5 Hydration Myths That Can Kill Performance

Today we are going to bust 5 Hydration Myths you’ve likely heard, maybe even believe that are hurting your performance as an athlete. https://www.youtube.com/watch?v=j0EFDBk4E-0&t

Myth #1 Caffeine Dehydrates You

The International Bottled Water Association has called coffee and soda pop “dehydrating beverages” and has warned consumers: “Don’t substitute caffeinated coffees, teas, and sodas for water.” Well - researchers at the Center for Human Nutrition in Omaha says otherwise. They have completed many studies on hydration and various beverage options. In one study they put men in their twenties and thirties on various fluid regimens—water only; equal amounts of water and caffeinated soda; or water, caffeinated soda, and coffee. Then they collected every drop of urine. They evaluated various components of their urine and blood to check their hydration status. The result: the volunteers remained in the same state of hydration no matter which beverages they drank. Now that doesn’t mean reach for any sugary caffeinated drinks. Just know healthy caffeinated drinks can beneficial in multiple ways and they won’t dehydrate you. Lets  move on…

Myth #2 Lemon Water Dehydrates You

You’ve likely heard lemon water is great for the body. And that is 100% true. Lemon water can help digestion, it’s a good source of vitamin C, it supports weight loss and a number of other things. But there has also been talk of lemon water dehydrating you. Well - it’s time to dive into the science and see if this is true. After scouring the research and studies it turns out the science is lacking. Here’s the deal with the so called claim that lemon water can dehydrate. Lemons and vitamin C has been thought to act as a diuretic. Meaning it makes you pee. And if you pee more then you would be flushing out water from your body along with beneficial electrolytes. But there is zero science that proves lemon water or the small amount of vitamin C found in lemons is going to dehydrate you. So - drink away, there are far more benefits to drinking lemon water than drawbacks. Alright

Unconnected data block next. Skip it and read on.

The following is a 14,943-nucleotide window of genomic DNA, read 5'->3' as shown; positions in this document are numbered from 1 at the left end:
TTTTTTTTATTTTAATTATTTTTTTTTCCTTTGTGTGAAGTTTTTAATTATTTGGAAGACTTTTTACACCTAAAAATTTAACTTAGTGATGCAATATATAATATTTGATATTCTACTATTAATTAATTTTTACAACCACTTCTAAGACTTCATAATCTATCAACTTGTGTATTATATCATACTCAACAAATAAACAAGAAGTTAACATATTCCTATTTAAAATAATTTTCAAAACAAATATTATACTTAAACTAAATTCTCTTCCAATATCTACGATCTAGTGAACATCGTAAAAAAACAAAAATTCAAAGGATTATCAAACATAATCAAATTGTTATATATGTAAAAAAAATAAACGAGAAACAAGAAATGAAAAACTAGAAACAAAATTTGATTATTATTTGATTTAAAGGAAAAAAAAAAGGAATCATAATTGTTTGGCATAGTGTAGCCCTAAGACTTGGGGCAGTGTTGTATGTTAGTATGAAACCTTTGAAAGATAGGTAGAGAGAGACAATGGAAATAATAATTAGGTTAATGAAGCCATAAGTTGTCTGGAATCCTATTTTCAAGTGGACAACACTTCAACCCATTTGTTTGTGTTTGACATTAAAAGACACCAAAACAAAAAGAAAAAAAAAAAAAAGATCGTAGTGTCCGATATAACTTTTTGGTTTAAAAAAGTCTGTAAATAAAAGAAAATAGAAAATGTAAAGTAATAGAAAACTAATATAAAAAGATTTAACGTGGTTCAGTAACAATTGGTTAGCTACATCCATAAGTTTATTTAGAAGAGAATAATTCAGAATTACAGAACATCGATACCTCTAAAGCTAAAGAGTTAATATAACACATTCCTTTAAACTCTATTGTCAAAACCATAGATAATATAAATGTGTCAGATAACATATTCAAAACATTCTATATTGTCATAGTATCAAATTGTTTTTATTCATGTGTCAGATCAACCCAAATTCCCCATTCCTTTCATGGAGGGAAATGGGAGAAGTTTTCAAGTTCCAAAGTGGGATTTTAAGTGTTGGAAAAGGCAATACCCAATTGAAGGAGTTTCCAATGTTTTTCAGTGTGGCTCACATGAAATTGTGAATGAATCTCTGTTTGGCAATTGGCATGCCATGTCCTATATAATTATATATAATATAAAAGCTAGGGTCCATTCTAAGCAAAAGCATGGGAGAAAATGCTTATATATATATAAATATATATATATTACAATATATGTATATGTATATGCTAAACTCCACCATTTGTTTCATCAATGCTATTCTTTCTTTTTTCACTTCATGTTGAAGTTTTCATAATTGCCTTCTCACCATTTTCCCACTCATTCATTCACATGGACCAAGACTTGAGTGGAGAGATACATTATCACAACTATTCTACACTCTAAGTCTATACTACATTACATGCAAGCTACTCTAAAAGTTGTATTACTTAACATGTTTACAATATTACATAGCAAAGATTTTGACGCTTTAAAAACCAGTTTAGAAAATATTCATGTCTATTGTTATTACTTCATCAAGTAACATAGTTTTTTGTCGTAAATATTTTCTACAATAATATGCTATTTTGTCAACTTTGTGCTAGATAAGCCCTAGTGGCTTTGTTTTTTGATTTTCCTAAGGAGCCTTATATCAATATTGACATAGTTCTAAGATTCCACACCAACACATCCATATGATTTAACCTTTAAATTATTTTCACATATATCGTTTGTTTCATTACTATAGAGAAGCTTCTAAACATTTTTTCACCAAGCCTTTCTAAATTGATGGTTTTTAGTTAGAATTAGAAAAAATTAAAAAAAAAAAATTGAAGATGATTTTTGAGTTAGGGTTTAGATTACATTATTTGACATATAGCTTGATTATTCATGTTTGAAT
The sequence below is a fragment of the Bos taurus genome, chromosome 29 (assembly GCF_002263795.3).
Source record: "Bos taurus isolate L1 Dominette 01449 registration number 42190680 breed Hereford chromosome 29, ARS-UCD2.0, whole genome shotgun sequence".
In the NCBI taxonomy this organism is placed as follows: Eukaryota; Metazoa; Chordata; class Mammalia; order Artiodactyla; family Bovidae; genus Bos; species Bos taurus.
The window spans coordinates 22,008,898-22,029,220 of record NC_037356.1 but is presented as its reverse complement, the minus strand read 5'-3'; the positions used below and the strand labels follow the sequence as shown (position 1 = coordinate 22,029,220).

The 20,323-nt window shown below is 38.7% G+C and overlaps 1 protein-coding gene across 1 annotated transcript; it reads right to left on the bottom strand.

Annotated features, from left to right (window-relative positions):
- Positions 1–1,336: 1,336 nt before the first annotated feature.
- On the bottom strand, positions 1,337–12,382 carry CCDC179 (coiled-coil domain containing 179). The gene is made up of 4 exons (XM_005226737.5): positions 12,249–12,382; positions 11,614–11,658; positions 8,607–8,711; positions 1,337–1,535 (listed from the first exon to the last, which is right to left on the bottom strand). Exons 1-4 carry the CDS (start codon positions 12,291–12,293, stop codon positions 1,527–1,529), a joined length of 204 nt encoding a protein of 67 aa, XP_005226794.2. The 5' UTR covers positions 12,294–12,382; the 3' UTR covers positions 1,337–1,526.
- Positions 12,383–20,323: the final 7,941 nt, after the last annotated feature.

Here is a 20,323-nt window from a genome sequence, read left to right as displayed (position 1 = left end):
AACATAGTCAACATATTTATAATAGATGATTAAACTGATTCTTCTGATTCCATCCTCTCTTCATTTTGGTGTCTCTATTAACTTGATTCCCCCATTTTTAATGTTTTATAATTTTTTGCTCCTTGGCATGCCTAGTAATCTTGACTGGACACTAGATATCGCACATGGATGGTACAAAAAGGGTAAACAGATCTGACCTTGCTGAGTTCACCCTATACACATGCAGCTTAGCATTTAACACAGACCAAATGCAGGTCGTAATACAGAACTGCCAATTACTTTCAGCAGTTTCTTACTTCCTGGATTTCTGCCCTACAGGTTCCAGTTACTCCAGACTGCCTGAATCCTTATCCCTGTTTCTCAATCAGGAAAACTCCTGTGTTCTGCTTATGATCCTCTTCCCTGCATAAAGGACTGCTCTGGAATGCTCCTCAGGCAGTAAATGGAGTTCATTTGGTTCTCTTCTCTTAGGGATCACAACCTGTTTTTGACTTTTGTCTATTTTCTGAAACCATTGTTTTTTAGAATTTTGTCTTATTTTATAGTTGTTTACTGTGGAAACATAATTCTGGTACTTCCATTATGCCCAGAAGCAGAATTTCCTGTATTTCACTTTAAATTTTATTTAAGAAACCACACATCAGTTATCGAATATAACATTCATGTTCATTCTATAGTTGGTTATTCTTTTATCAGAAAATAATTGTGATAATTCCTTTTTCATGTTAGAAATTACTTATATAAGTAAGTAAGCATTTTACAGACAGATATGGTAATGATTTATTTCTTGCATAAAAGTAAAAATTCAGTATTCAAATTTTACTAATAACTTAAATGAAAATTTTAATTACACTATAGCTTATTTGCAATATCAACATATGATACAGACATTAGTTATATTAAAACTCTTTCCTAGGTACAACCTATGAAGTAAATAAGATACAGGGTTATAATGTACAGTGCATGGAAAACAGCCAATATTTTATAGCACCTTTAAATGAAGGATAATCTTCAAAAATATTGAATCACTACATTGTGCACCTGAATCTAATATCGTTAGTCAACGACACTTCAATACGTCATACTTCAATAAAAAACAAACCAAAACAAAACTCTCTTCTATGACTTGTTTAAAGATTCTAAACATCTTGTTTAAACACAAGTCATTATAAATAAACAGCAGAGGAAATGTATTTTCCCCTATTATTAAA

Myth #3 You Can Only Hydrate by Drinking Liquids

If you’re eating all the wrong foods than you may be missing some very important nutrients including about 20% of your water intake. Certain foods like fruits and vegetables are loaded with water. And with the right diet you should be consuming about 20% of your water intake through food. In fact - foods like watermelon and spinach are nearly 100% water by weight. Other great hydrating foods are celery, radishes, cucumbers, grapefruit, cantaloupe strawberries and grapes. These are just some of the great foods you can be eating to help stay hydrated. Now - on the other hand if you eat a lot of salty foods high in sodium you could be dehydrating yourself. The body maintains balance of water and sodium both in the cell and outside the cell. If you eat foods high in sodium it can draw water out of the cell to balance out the levels. This can actually dehydrate the cell causing it to shrink crushing vital internal machinery. So - try to avoid really salty foods. Or if you do go crush a plate of Mexican food and feel extremely thirty make sure you suck down a lot of water to help balance things out.